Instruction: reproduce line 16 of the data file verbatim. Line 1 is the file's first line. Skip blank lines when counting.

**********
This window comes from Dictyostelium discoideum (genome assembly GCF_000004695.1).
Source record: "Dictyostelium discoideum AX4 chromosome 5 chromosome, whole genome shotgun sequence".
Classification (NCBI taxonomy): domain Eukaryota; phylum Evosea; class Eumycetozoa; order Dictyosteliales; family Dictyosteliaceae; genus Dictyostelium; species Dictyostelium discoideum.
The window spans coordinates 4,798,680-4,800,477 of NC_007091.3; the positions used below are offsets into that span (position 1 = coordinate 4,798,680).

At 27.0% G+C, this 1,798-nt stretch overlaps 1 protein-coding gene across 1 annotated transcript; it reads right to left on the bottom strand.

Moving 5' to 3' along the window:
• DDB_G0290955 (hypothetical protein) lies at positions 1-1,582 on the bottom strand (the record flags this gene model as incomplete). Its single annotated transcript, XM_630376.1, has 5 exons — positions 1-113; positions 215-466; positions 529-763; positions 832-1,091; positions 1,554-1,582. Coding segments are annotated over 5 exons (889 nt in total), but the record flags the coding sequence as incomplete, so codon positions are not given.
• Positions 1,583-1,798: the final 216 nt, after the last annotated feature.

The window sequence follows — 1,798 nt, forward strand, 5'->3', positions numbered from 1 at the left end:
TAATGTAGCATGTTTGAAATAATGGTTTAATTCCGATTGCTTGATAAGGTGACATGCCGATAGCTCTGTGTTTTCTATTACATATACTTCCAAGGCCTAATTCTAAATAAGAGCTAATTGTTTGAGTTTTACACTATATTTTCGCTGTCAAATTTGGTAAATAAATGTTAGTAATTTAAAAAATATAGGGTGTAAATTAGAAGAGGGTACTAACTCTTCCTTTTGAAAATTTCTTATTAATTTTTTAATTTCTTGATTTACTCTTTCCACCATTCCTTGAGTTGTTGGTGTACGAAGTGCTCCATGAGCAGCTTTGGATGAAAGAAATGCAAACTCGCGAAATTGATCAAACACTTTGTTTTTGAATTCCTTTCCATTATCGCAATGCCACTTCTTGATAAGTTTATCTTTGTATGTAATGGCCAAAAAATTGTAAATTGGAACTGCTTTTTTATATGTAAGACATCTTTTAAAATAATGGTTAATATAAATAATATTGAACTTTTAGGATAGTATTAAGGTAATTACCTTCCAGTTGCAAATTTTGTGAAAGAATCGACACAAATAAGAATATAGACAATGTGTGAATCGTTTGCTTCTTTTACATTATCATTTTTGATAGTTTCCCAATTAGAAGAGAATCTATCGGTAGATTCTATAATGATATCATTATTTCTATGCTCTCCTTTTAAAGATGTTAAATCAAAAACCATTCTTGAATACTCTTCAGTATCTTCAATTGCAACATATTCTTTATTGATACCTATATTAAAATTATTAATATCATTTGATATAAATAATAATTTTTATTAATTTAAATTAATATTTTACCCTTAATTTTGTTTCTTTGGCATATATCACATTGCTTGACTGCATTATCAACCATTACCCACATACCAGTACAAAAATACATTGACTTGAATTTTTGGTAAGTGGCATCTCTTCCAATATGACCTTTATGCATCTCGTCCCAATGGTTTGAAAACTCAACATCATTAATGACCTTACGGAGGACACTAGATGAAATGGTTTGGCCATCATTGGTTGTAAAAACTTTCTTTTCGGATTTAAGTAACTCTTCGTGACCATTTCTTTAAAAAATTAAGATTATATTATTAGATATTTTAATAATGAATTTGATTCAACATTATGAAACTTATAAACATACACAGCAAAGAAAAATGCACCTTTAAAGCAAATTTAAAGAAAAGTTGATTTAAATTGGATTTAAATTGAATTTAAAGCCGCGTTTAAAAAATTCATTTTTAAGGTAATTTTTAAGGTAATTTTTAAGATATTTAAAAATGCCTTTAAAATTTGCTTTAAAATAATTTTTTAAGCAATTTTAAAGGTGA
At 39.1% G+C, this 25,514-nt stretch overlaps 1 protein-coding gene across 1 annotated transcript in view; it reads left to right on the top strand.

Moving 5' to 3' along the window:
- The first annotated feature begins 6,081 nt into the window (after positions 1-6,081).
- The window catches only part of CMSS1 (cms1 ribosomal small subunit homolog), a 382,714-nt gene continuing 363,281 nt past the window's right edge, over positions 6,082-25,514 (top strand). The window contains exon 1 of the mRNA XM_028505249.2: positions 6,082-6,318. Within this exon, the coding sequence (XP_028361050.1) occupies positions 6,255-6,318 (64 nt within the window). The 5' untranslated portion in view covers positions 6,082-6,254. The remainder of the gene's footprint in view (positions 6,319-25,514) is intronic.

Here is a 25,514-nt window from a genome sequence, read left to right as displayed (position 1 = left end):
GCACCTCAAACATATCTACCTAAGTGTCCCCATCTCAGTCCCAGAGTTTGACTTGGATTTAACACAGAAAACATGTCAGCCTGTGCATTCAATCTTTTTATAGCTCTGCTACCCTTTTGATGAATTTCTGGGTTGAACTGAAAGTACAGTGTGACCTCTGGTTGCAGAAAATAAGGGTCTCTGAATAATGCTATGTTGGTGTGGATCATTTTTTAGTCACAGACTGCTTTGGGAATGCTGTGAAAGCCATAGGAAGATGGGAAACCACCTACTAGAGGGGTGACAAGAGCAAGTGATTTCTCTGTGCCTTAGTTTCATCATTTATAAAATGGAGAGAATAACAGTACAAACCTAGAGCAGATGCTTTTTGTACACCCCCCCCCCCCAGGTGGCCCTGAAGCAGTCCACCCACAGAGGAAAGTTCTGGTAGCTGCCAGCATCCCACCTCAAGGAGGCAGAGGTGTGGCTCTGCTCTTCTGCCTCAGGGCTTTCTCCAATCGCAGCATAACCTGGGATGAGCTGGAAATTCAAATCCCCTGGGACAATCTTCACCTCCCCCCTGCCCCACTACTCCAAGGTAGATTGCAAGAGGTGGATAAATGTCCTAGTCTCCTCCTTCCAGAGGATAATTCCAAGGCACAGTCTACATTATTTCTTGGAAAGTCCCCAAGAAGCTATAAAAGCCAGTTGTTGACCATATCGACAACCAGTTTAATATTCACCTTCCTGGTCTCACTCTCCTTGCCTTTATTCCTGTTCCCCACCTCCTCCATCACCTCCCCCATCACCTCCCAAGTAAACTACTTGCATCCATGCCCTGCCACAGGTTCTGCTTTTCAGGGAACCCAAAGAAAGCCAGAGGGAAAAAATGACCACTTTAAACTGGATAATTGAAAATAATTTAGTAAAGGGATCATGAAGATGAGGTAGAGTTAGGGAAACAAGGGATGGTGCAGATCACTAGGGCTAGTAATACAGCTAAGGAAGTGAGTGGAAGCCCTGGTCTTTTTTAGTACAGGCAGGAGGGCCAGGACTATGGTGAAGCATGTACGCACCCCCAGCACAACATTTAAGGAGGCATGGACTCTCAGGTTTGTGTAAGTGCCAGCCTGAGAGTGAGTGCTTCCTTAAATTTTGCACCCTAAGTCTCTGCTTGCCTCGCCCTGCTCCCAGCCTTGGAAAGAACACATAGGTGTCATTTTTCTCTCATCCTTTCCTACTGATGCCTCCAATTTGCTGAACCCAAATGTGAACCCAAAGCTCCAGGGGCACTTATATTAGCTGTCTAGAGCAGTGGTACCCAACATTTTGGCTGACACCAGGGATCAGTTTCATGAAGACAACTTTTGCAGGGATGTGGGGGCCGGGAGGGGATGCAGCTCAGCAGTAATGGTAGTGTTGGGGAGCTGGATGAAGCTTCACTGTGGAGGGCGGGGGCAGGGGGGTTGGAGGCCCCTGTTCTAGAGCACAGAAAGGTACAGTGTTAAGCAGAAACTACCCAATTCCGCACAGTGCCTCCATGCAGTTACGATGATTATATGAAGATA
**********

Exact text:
GCACCTCAAACATATCTACCTAAGTGTCCCCATCTCAGTCCCAGAGTTTGACTTGGATTTAACACAGAAAACATGTCAGCCTGTGCATTCAATCTTTTTATAGCTCTGCTACCCTTTTGATGAATTTCTGGGTTGAACTGAAAGTACAGTGTGACCTCTGGTTGCAGAAAATAAGGGTCTCTGAATAATGCTATGTTGGTGTGGATCATTTTTTAGTCACAGACTGCTTTGGGAATGCTGTGAAAGCCATAGGAAGATGGGAAACCACCTACTAGAGGGGTGACAAGAGCAAGTGATTTCTCTGTGCCTTAGTTTCATCATTTATAAAATGGAGAGAATAACAGTACAAACCTAGAGCAGATGCTTTTTGTACACCCCCCCCCCCCAGGTGGCCCTGAAGCAGTCCACCCACAGAGGAAAGTTCTGGTAGCTGCCAGCATCCCACCTCAAGGAGGCAGAGGTGTGGCTCTGCTCTTCTGCCTCAGGGCTTTCTCCAATCGCAGCATAACCTGGGATGAGCTGGAAATTCAAATCCCCTGGGACAATCTTCACCTCCCCCCTGCCCCACTACTCCAAGGTAGATTGCAAGAGGTGGATAAATGTCCTAGTCTCCTCCTTCCAGAGGATAATTCCAAGGCACAGTCTACATTATTTCTTGGAAAGTCCCCAAGAAGCTATAAAAGCCAGTTGTTGACCATATCGACAACCAGTTTAATATTCACCTTCCTGGTCTCACTCTCCTTGCCTTTATTCCTGTTCCCCACCTCCTCCATCACCTCCCCCATCACCTCCCAAGTAAACTACTTGCATCCATGCCCTGCCACAGGTTCTGCTTTTCAGGGAACCCAAAGAAAGCCAGAGGGAAAAAATGACCACTTTAAACTGGATAATTGAAAATAATTTAGTAAAGGGATCATGAAGATGAGGTAGAGTTAGGGAAACAAGGGATGGTGCAGATCACTAGGGCTAGTAATACAGCTAAGGAAGTGAGTGGAAGCCCTGGTCTTTTTTAGTACAGGCAGGAGGGCCAGGACTATGGTGAAGCATGTACGCACCCCCAGCACAACATTTAAGGAGGCATGGACTCTCAGGTTTGTGTAAGTGCCAGCCTGAGAGTGAGTGCTTCCTTAAATTTTGCACCCTAAGTCTCTGCTTGCCTCGCCCTGCTCCCAGCCTTGGAAAGAACACATAGGTGTCATTTTTCTCTCATCCTTTCCTACTGATGCCTCCAATTTGCTGAACCCAAATGTGAACCCAAAGCTCCAGGGGCACTTATATTAGCTGTCTAGAGCAGTGGTACCCAACATTTTGGCTGACACCAGGGATCAGTTTCATGAAGACAACTTTTGCAGGGATGTGGGGGCCGGGAGGGGATGCAGCTCAGCAGTAATGGTAGTGTTGGGGAGCTGGATGAAGCTTCACTGTGGAGGGCGGGGGCAGGGGGGTTGGAGGCCCCTGTTCTAGAGCACAGAAAGGTACAGTGTTAAGCAGAAACTACCCAATTCCGCACAGTGCCTCCATGCAGTTACGATGATTATATGAAGATA